In total, the report estimates that needed global annual climate spending from the public sector, international financial institutions and private sources together ranges from $45 trillion to $69 trillion, which the report says is approximately seven to eleven times greater than current annual spending of $630. billion dollars.
But not only is there a large investment gap, a significant portion of that financing should also be directed to countries facing a disproportionate burden of climate change, the study warns.
The number of investable, climate-responsive renewable energy and low-carbon projects should be seven to nine times greater than the current pipeline.
To keep pace with climate goals, the report estimates that developing countries, emerging economies and climate-sensitive economies would collectively need to receive $2.4 trillion annually, representing about 30 to 50 percent of total needed global climate spending.
More specifically, the report claims that – based on an analysis of current financing sources – approximately $780 billion of that $2.4 trillion in annual financing would need to be provided by international sources of private financing, in addition to financing from public sources and financial institutions . However, currently emerging and developing countries receive only about $85 billion to $114 billion from international sources of private investment.
Overall, the study authors therefore estimate that to close the climate finance gap and ensure secure allocation for new investments, the number of investable, climate-responsive renewable energy and low-carbon projects will need to be seven to nine times greater than number. current pipeline.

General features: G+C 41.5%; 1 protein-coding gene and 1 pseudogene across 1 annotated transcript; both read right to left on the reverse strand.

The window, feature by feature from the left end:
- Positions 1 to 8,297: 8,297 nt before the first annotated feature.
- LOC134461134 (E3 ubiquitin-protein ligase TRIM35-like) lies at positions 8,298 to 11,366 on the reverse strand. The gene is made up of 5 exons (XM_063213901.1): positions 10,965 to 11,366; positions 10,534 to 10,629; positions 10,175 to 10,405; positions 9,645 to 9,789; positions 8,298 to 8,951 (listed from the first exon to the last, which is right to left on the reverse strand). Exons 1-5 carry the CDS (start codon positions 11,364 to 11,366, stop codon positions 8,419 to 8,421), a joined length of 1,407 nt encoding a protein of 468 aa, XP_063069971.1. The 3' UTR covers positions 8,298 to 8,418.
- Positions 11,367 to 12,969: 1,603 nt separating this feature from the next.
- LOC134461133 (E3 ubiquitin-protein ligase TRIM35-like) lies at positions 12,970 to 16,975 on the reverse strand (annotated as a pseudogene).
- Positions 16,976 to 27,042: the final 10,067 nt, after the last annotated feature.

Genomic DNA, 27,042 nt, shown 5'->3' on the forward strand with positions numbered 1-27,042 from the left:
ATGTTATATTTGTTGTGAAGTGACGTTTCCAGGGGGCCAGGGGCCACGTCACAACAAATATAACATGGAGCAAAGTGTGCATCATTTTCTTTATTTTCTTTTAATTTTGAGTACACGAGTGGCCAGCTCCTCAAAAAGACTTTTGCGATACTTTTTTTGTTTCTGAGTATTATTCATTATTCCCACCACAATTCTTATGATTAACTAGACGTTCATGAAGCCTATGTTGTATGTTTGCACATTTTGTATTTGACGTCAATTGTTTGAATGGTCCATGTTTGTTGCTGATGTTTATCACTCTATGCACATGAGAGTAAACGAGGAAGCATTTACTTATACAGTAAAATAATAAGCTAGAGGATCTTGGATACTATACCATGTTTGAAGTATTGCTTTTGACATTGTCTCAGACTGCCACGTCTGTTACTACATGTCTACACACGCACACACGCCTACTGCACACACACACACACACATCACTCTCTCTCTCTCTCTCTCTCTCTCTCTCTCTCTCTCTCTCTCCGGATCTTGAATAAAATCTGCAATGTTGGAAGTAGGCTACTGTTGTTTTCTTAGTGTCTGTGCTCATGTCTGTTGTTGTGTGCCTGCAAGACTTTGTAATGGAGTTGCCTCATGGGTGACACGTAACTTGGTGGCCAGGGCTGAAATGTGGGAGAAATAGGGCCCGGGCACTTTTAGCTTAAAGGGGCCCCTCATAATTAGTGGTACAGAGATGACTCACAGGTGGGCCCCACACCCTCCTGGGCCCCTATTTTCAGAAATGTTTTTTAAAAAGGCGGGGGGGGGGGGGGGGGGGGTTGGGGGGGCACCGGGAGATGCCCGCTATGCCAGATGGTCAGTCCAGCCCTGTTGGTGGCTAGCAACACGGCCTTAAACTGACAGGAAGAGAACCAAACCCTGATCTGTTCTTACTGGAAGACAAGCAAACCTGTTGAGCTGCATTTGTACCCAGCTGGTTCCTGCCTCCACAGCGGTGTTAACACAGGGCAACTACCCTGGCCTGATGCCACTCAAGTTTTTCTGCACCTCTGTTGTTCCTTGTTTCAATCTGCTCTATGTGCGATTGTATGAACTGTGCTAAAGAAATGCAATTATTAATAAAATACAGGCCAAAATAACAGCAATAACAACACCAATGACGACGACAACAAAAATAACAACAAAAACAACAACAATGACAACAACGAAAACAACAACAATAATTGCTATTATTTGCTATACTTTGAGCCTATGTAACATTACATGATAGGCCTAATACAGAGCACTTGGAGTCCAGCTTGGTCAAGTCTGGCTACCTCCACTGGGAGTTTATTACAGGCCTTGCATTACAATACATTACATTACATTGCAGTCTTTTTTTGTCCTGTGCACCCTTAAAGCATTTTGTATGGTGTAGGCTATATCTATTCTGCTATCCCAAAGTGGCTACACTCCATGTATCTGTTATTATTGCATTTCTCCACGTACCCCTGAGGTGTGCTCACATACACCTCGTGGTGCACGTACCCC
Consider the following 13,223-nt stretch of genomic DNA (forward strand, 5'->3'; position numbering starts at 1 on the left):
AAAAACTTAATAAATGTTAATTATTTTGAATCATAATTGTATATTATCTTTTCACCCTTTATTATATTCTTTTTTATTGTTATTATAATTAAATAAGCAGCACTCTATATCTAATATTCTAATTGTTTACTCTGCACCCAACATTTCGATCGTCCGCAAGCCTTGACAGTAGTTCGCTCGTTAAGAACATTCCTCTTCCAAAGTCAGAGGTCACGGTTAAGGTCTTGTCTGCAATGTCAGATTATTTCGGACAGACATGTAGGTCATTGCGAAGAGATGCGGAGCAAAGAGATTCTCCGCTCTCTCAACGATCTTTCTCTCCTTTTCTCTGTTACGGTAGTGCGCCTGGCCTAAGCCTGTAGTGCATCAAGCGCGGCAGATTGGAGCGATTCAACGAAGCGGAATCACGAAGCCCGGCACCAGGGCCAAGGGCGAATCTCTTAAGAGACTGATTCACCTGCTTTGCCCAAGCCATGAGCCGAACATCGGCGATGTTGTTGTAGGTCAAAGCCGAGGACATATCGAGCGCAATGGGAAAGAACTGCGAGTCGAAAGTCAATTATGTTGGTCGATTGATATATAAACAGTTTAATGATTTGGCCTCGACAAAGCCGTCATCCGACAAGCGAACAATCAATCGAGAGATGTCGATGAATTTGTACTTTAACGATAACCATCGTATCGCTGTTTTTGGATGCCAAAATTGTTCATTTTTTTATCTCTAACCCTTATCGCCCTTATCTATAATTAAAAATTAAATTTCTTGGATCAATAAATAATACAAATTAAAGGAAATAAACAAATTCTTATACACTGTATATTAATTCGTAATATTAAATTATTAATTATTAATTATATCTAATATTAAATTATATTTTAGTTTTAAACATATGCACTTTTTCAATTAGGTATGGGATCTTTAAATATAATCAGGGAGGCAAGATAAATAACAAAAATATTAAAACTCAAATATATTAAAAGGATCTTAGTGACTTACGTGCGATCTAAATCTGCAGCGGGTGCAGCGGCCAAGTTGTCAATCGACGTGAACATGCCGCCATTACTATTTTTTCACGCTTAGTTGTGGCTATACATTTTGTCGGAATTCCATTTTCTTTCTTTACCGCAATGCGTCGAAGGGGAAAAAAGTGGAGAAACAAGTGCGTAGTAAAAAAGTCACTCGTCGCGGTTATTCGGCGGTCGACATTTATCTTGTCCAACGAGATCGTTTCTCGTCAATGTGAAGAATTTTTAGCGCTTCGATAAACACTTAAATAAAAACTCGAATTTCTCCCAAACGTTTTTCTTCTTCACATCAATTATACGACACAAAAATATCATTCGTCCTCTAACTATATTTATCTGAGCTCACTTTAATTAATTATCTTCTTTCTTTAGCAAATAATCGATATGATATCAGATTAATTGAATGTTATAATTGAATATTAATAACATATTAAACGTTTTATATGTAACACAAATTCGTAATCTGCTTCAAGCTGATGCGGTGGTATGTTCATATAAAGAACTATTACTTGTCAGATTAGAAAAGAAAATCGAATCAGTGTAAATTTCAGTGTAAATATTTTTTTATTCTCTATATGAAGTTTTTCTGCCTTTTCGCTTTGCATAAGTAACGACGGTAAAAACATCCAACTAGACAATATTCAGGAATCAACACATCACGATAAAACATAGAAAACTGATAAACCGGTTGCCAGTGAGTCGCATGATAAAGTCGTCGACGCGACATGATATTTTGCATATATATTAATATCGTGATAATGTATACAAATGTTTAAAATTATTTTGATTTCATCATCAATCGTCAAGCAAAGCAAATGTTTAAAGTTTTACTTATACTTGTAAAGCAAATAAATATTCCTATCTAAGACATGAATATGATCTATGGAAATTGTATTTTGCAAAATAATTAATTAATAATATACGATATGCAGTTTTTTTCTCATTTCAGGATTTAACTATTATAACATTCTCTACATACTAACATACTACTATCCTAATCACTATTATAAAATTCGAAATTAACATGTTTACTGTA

That means about 3,200 new projects – including renewables, natural resources, utilities and waste management projects – that could welcome much-needed private, foreign investment in developing and emerging countries to achieve the goals of the Paris Agreement, the report estimates.
Africa in particular needs much greater development of renewable energy sources, both to provide access to electricity for millions of people who do not have access to it, and to prevent the continent from becoming locked into carbon-intensive, fossil fuel-based infrastructure development as its economies are developing. points out.
Renewable energy sources such as wind and solar energy can promise to provide reliable sources of electricity at a much lower and less volatile price.
The study authors describe the lack of investable low-carbon projects in developing and emerging countries as “the forgotten element of the energy transition”, which they warn “has the potential to hinder financial action”.
“Emerging and developing countries urgently need to build investment pipelines that attract private investment, as well as investment in public-private partnerships, in climate-related sectors,” the study said. “Bold action is needed today to reverse the current erosion trend and together achieve the goals of the Paris Agreement.”
The challenge of attracting much-needed investment to accelerate the energy transition in emerging and developing countries – many of which have growing populations and growing energy needs, which, if met using fossil fuels, would inevitably result in of global climate goals – is an increasing source of frustration for political leaders in the South.
Not least because in the wake of the global energy crisis, renewable energy sources such as wind and solar power can promise to provide reliable sources of electricity at a much lower and less volatile price.
Yet the capital costs associated with investing in low-carbon projects in emerging and developing countries are often much higher, resulting in a major barrier to green development in developing economies, and fueling calls for reforms to a global financial architecture dominated by institutions such as the World Bank and the International Monetary Fund.
As such, the upcoming COP28 climate summit will be redefined by calls from developing countries for both increased climate financing and sweeping reforms to financial rules and institutions, building momentum behind the Bridgetown agenda championed by Barbados Prime Minister Mia Mottley. As the Tony Blair Institute article makes clear, the failure to overcome these challenges and build the necessary clean energy pipelines will ultimately result in major negative consequences for richer and poorer countries alike.